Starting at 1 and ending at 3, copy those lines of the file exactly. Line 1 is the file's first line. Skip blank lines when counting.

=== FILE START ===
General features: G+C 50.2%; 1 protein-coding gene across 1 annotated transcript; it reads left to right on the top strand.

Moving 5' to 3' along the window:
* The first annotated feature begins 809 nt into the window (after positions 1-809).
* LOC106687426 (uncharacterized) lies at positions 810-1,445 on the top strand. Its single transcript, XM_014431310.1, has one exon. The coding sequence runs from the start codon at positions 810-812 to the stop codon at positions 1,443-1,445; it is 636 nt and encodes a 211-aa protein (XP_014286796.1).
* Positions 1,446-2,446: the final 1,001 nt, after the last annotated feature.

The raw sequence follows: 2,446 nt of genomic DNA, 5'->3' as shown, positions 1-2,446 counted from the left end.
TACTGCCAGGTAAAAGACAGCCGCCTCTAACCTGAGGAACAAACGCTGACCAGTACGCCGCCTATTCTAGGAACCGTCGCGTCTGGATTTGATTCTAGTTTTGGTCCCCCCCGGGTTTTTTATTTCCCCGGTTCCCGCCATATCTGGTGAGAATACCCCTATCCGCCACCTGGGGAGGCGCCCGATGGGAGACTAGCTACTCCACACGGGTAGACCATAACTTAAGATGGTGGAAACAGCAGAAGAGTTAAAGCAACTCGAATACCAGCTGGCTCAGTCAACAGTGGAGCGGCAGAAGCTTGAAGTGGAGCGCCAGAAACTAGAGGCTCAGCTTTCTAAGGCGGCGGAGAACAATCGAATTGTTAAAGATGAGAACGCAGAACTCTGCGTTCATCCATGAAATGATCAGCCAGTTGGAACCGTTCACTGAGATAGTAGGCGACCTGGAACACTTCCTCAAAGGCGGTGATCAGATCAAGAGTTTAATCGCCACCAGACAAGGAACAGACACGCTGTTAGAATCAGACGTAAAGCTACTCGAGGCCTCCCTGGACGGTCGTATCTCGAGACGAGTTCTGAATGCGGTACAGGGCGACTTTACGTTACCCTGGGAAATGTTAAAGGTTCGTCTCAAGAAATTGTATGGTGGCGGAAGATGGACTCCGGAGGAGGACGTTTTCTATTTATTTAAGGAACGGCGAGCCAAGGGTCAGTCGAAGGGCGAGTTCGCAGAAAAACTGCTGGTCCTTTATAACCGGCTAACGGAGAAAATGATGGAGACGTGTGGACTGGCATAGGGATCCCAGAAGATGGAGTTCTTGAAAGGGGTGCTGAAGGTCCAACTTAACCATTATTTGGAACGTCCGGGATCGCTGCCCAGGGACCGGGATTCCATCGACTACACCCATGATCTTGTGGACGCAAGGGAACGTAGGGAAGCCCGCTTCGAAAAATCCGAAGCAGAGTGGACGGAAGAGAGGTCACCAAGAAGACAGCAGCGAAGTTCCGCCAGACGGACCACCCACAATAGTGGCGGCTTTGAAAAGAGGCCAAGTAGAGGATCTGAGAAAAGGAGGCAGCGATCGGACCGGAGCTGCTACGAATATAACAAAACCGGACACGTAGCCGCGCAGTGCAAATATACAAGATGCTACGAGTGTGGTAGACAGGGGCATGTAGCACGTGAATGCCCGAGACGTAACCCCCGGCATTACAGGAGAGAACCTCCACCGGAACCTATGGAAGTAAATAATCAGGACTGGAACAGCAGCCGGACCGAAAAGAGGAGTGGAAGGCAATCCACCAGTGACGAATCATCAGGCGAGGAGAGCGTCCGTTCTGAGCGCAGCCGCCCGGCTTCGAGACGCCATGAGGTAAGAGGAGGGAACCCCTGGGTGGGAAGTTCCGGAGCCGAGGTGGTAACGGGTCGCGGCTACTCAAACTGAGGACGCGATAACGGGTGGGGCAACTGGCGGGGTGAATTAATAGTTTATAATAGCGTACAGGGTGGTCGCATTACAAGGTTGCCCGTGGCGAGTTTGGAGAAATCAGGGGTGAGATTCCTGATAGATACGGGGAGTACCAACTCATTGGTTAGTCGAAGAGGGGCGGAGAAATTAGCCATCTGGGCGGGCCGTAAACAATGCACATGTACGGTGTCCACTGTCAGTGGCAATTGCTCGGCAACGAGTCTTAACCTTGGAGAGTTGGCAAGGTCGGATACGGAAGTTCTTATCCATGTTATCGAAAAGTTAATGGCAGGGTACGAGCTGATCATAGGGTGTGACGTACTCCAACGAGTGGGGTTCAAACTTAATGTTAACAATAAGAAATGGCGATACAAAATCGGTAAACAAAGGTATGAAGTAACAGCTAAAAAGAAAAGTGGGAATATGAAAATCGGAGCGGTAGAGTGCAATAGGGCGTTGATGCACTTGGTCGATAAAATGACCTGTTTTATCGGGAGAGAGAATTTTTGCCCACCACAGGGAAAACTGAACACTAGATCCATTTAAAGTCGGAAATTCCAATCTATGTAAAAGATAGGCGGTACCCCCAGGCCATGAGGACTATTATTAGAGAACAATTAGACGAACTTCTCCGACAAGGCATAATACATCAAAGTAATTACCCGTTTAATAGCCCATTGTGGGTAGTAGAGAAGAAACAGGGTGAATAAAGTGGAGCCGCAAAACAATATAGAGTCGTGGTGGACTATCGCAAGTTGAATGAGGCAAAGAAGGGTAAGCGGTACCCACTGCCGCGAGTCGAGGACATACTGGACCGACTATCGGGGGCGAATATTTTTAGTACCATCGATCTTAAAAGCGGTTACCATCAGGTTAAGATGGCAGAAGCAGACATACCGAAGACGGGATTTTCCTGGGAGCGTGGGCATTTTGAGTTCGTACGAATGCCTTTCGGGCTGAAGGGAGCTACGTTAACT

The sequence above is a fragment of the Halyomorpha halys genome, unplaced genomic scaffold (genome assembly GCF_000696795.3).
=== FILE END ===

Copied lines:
General features: G+C 50.2%; 1 protein-coding gene across 1 annotated transcript; it reads left to right on the top strand.

Moving 5' to 3' along the window:
* The first annotated feature begins 809 nt into the window (after positions 1-809).